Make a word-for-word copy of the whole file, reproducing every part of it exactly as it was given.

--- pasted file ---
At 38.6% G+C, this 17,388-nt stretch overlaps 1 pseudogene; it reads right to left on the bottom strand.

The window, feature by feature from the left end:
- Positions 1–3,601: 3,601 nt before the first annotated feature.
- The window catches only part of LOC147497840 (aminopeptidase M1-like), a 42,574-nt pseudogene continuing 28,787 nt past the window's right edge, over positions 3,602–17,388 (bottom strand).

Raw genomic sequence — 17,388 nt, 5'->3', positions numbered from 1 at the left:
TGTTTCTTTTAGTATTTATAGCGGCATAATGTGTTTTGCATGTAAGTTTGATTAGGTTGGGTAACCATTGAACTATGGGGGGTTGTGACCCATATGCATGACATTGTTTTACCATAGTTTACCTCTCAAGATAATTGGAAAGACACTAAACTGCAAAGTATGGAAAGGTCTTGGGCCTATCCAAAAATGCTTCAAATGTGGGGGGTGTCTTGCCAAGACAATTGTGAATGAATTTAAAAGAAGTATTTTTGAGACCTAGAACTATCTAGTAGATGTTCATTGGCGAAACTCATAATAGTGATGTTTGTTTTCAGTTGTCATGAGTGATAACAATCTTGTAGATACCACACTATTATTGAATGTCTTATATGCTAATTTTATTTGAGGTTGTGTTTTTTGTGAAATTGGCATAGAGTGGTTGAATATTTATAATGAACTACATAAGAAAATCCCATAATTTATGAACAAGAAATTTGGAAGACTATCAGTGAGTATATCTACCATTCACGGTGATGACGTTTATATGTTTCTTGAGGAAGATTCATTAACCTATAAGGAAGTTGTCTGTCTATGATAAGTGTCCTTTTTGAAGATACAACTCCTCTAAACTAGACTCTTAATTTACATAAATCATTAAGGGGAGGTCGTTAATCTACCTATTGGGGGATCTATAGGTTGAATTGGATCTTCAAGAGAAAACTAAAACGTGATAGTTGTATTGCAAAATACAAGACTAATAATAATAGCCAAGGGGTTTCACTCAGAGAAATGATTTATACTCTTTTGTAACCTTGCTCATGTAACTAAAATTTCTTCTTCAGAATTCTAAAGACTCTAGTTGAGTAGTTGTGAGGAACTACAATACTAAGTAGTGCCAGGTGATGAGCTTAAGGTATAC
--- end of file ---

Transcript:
At 38.6% G+C, this 17,388-nt stretch overlaps 1 pseudogene; it reads right to left on the bottom strand.

The window, feature by feature from the left end:
- Positions 1–3,601: 3,601 nt before the first annotated feature.
- The window catches only part of LOC147497840 (aminopeptidase M1-like), a 42,574-nt pseudogene continuing 28,787 nt past the window's right edge, over positions 3,602–17,388 (bottom strand).

Raw genomic sequence — 17,388 nt, 5'->3', positions numbered from 1 at the left:
TGTTTCTTTTAGTATTTATAGCGGCATAATGTGTTTTGCATGTAAGTTTGATTAGGTTGGGTAACCATTGAACTATGGGGGGTTGTGACCCATATGCATGACATTGTTTTACCATAGTTTACCTCTCAAGATAATTGGAAAGACACTAAACTGCAAAGTATGGAAAGGTCTTGGGCCTATCCAAAAATGCTTCAAATGTGGGGGGTGTCTTGCCAAGACAATTGTGAATGAATTTAAAAGAAGTATTTTTGAGACCTAGAACTATCTAGTAGATGTTCATTGGCGAAACTCATAATAGTGATGTTTGTTTTCAGTTGTCATGAGTGATAACAATCTTGTAGATACCACACTATTATTGAATGTCTTATATGCTAATTTTATTTGAGGTTGTGTTTTTTGTGAAATTGGCATAGAGTGGTTGAATATTTATAATGAACTACATAAGAAAATCCCATAATTTATGAACAAGAAATTTGGAAGACTATCAGTGAGTATATCTACCATTCACGGTGATGACGTTTATATGTTTCTTGAGGAAGATTCATTAACCTATAAGGAAGTTGTCTGTCTATGATAAGTGTCCTTTTTGAAGATACAACTCCTCTAAACTAGACTCTTAATTTACATAAATCATTAAGGGGAGGTCGTTAATCTACCTATTGGGGGATCTATAGGTTGAATTGGATCTTCAAGAGAAAACTAAAACGTGATAGTTGTATTGCAAAATACAAGACTAATAATAATAGCCAAGGGGTTTCACTCAGAGAAATGATTTATACTCTTTTGTAACCTTGCTCATGTAACTAAAATTTCTTCTTCAGAATTCTAAAGACTCTAGTTGAGTAGTTGTGAGGAACTACAATACTAAGTAGTGCCAGGTGATGAGCTTAAGGTATAC